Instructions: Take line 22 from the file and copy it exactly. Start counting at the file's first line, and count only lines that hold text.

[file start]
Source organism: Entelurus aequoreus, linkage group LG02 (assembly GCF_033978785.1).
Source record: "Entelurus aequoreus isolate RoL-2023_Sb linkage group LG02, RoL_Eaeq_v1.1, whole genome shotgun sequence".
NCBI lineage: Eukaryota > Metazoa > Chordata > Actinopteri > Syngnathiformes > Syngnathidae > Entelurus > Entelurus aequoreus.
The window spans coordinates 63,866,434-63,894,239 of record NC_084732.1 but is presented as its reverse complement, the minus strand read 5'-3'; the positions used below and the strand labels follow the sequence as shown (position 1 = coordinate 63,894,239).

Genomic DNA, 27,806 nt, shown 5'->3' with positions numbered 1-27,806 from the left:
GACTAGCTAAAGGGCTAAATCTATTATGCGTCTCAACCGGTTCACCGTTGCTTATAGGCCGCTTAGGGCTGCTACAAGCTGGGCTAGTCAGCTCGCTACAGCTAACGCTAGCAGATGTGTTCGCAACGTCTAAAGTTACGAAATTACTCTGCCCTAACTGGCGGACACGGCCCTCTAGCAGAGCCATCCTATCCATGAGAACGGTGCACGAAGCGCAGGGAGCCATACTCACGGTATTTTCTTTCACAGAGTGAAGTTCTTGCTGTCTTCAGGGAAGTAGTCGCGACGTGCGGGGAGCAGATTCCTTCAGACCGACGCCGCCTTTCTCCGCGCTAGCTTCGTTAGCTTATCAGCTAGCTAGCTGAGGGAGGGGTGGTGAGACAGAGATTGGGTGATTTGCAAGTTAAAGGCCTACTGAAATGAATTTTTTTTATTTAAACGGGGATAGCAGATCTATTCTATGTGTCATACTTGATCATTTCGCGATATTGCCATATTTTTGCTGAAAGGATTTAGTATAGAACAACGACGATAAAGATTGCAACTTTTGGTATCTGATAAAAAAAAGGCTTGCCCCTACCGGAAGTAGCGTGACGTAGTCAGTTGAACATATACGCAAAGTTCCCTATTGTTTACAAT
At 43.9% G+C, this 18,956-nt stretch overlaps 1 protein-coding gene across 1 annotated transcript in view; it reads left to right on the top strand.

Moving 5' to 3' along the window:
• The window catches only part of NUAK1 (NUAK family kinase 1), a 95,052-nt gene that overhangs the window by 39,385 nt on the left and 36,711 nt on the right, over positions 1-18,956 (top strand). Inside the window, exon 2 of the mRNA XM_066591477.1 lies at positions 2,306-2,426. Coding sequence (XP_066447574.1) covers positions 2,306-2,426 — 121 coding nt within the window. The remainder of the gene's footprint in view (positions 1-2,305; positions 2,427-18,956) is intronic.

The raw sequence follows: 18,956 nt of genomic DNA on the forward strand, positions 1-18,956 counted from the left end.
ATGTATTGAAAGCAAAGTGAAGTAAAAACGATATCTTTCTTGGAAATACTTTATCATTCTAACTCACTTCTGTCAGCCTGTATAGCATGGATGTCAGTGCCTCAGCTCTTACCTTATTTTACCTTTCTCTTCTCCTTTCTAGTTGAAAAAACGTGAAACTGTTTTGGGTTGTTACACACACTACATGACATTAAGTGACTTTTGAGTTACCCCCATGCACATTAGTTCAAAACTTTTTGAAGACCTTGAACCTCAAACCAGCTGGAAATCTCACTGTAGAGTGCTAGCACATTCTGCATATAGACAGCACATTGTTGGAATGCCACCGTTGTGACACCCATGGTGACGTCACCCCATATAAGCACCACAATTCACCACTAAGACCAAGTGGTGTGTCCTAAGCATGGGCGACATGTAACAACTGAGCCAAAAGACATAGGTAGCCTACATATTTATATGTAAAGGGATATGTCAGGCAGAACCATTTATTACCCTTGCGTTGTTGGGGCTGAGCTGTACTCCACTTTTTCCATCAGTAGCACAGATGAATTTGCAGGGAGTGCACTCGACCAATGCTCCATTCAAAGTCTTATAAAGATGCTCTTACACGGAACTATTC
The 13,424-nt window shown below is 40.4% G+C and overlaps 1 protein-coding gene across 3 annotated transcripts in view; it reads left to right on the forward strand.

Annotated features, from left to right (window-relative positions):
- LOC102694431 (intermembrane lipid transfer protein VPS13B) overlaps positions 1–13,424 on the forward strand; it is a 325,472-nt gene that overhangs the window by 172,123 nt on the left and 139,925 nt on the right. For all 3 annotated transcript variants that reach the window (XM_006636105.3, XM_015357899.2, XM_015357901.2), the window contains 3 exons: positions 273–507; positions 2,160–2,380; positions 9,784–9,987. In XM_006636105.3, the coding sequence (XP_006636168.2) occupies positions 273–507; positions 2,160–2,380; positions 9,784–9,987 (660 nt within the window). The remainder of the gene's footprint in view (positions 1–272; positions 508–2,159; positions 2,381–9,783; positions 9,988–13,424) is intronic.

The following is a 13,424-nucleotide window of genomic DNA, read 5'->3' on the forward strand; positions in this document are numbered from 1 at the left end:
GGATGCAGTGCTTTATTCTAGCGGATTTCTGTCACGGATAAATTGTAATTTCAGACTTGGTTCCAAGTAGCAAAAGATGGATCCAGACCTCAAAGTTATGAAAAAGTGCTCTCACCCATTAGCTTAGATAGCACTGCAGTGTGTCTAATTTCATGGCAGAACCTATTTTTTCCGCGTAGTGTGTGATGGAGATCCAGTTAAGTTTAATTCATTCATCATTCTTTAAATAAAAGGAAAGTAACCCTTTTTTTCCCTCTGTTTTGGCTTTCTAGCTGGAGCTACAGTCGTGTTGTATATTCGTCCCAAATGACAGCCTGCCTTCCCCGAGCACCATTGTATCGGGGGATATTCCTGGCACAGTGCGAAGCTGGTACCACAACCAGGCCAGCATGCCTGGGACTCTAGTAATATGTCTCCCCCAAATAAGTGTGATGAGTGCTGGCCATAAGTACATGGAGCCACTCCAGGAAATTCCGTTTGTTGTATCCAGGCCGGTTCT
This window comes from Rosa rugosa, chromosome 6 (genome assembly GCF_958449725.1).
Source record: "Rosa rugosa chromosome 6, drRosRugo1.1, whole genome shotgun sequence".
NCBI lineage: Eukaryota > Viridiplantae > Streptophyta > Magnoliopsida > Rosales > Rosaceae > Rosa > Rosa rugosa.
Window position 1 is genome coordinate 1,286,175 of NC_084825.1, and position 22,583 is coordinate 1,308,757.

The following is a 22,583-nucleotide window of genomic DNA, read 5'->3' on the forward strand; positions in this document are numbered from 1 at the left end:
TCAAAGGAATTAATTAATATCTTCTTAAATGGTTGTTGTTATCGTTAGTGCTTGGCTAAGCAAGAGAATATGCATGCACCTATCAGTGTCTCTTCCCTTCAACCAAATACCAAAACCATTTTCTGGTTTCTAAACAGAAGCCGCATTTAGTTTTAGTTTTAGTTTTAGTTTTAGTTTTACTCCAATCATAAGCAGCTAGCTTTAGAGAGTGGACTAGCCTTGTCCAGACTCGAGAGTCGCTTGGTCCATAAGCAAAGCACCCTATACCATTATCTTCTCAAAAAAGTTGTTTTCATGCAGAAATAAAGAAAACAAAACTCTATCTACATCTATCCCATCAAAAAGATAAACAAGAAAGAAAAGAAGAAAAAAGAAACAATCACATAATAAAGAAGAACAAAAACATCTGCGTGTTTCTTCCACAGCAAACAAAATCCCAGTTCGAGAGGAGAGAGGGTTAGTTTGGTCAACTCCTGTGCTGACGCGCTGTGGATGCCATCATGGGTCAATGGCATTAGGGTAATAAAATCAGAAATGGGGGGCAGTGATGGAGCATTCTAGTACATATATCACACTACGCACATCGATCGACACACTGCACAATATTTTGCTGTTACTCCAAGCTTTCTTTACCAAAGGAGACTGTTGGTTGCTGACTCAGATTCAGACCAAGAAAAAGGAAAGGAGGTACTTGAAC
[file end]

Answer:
TCAAAGGAATTAATTAATATCTTCTTAAATGGTTGTTGTTATCGTTAGTGCTTGGCTAAGCAAGAGAATATGCATGCACCTATCAGTGTCTCTTCCCTTCAACCAAATACCAAAACCATTTTCTGGTTTCTAAACAGAAGCCGCATTTAGTTTTAGTTTTAGTTTTAGTTTTAGTTTTACTCCAATCATAAGCAGCTAGCTTTAGAGAGTGGACTAGCCTTGTCCAGACTCGAGAGTCGCTTGGTCCATAAGCAAAGCACCCTATACCATTATCTTCTCAAAAAAGTTGTTTTCATGCAGAAATAAAGAAAACAAAACTCTATCTACATCTATCCCATCAAAAAGATAAACAAGAAAGAAAAGAAGAAAAAAGAAACAATCACATAATAAAGAAGAACAAAAACATCTGCGTGTTTCTTCCACAGCAAACAAAATCCCAGTTCGAGAGGAGAGAGGGTTAGTTTGGTCAACTCCTGTGCTGACGCGCTGTGGATGCCATCATGGGTCAATGGCATTAGGGTAATAAAATCAGAAATGGGGGGCAGTGATGGAGCATTCTAGTACATATATCACACTACGCACATCGATCGACACACTGCACAATATTTTGCTGTTACTCCAAGCTTTCTTTACCAAAGGAGACTGTTGGTTGCTGACTCAGATTCAGACCAAGAAAAAGGAAAGGAGGTACTTGAAC